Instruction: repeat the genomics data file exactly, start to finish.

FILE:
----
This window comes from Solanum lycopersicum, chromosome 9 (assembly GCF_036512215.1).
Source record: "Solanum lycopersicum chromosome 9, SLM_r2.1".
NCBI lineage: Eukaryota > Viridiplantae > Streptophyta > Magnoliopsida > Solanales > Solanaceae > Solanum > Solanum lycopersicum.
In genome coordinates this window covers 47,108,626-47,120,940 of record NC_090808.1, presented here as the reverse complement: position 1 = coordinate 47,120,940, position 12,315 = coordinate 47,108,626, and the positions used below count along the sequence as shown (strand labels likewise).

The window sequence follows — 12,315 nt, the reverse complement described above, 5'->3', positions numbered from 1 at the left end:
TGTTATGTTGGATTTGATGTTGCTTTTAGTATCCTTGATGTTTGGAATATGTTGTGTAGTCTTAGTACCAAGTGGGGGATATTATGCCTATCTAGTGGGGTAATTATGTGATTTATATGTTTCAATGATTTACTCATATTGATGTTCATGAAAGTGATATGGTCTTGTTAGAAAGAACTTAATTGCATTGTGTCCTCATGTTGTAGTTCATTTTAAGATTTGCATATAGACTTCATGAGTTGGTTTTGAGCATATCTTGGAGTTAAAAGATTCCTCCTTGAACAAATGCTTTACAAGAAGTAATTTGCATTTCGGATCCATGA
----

This window comes from Solanum lycopersicum, chromosome 9 (assembly GCF_036512215.1).
Source record: "Solanum lycopersicum chromosome 9, SLM_r2.1".
NCBI lineage: Eukaryota > Viridiplantae > Streptophyta > Magnoliopsida > Solanales > Solanaceae > Solanum > Solanum lycopersicum.
In genome coordinates this window covers 47,108,626-47,120,940 of record NC_090808.1, presented here as the reverse complement: position 1 = coordinate 47,120,940, position 12,315 = coordinate 47,108,626, and the positions used below count along the sequence as shown (strand labels likewise).

The window sequence follows — 12,315 nt, the reverse complement described above, 5'->3', positions numbered from 1 at the left end:
TGTTATGTTGGATTTGATGTTGCTTTTAGTATCCTTGATGTTTGGAATATGTTGTGTAGTCTTAGTACCAAGTGGGGGATATTATGCCTATCTAGTGGGGTAATTATGTGATTTATATGTTTCAATGATTTACTCATATTGATGTTCATGAAAGTGATATGGTCTTGTTAGAAAGAACTTAATTGCATTGTGTCCTCATGTTGTAGTTCATTTTAAGATTTGCATATAGACTTCATGAGTTGGTTTTGAGCATATCTTGGAGTTAAAAGATTCCTCCTTGAACAAATGCTTTACAAGAAGTAATTTGCATTTCGGATCCATGA